Medicine Hat, AB- Weekends throughout the spring and summer months were once packed with charity walks throughout the city.
Over the last few years though, the number of events in Medicine Hat has started to dwindle because of a lack of participation.
Right now, the Alzheimer's Society is struggling with their event scheduled for next month. Alariss Schmid, the regional lead for the society says only three walkers are registered.
“I think trying to have it stand out, or be fresh. I think sometimes people feel uncomfortable trying sometime new, so helping people to know that they are welcome, even if they haven’t attended before.”
The Crohn's and Colitis Canada chapter is also struggling to get numbers to their annual June walk. This is despite the fact that Canada has some of the highest rates of the diseases in the world.
“I know when I started getting involved, I believe the rate was one in 160 Canadians and now it’s up to 140. So it’s definitely not getting better.” Said the local chapter President Dane Kosolofski.
This isn’t just a problem charities in Medicine Hat are struggling with.
An organization called Peer-to-Peer Fundraising Canada has surveyed the 30-largest fundraising programs that involve people pledging others.
They found between 2014 and 2017, these events saw about a six percent drop in revenue every year.
Something that the MS Society says has been tough to adapt to.
“One of the challenges of course given our current economic climate, it is fundraising. It is great for people to come out and participate in an event that is accessible to them. That everyone can participate in.” Said Darrel Gregory, the MS Society’s south central regional director. “But there’s no doubt that over the last few years, fundraising has become more difficult and that has led to, maybe not being able to fund all the research we want to fund.”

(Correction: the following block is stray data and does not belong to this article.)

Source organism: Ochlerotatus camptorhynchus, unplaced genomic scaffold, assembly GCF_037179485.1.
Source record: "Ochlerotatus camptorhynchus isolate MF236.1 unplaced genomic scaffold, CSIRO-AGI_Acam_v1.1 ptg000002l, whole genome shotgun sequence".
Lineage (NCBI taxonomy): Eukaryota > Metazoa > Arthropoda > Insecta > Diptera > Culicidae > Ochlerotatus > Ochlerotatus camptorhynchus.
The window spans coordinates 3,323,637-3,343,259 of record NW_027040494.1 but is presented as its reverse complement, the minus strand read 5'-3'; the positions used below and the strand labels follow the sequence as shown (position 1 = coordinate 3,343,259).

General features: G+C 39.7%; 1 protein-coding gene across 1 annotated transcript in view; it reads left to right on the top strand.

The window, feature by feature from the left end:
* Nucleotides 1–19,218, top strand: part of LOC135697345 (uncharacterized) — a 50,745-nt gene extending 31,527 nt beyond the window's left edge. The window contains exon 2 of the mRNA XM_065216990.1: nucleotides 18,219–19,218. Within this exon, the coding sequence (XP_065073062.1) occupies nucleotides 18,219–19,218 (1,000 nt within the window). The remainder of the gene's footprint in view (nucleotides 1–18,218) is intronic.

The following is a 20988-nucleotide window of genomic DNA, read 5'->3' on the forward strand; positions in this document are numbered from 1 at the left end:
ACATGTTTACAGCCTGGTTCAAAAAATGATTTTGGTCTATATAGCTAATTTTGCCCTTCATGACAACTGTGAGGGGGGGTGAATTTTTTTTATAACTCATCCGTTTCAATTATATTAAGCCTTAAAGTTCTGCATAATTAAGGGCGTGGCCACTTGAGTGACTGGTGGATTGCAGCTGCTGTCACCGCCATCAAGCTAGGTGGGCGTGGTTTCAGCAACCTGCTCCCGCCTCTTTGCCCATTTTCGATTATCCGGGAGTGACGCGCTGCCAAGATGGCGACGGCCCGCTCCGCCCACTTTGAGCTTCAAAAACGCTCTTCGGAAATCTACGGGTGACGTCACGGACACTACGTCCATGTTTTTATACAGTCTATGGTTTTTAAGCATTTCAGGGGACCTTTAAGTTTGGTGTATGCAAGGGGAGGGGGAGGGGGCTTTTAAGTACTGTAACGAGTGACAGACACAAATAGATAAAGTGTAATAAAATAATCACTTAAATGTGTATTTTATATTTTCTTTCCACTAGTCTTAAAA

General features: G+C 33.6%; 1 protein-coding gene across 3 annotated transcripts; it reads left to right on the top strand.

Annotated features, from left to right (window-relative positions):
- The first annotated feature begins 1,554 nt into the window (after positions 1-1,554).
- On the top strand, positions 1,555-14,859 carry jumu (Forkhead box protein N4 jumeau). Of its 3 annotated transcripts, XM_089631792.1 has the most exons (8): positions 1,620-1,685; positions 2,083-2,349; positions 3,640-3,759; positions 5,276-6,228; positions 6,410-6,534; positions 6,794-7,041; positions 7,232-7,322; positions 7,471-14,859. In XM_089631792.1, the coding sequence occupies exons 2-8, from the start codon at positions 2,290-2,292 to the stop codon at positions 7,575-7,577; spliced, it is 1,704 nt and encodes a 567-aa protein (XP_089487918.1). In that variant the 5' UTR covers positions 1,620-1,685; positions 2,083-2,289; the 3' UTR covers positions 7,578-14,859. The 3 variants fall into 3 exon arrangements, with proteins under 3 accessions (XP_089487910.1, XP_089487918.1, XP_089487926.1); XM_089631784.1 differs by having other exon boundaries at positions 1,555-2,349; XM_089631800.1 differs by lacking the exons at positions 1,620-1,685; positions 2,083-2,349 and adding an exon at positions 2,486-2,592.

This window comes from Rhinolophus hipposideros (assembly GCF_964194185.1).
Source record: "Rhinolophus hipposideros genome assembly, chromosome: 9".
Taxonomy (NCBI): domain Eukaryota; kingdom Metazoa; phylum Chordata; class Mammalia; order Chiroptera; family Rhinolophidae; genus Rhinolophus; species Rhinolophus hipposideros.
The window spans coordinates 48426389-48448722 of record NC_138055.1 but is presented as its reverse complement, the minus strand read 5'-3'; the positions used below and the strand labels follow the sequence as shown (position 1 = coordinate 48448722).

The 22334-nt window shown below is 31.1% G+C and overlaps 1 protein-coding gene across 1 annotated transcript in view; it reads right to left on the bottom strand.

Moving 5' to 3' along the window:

Jennifer Steier, who chaired the local JDRF’s Walk to Cure Diabetes last weekend, agrees with Gregory. She understands that people have so many charities to choose between.
“I think the challenge is in getting people on board and asking family and friends for donations. And looking at where people are financially in today's economy, sometimes it’s just not there to give.”
Steier’s daughter Sydney, who was diagnosed with Type 1 diabetes at the age of three says that her favourite part of the walk, is getting to meet other kids who also live with diabetes.
All organizers had similar feelings with Sydney, that the walks aren’t just about fundraising, they're also about giving people a chance to connect.
“I think, like I heard one person say, the MS Walk is like Christmas for them right. So they live with this unpredictable disease all year, and this event is an opportunity to come together, with other people sharing a similar journey and talk to each other and support each other.” Said Gregory “I think that’s what it’s all about.”
Schmid says that an average of 25 new people visit the Medicine Hat Alzheimer office each month and is hopeful that more will be able to come out and support the organization on June 7th.
Kosolofski has similar hopes for the Gutsy Walk on June 2nd.
“We’ll be at Central Park, we do have a smaller walk. So we don’t have some of the fancy stuff like bigger walks but maybe as we grow it, we’ll get more as far as entertainment. Maybe a BBQ.” He continued saying “Come out and meet other people with similar issues. You can have a chance to talk with them and see that your are not alone with it.”
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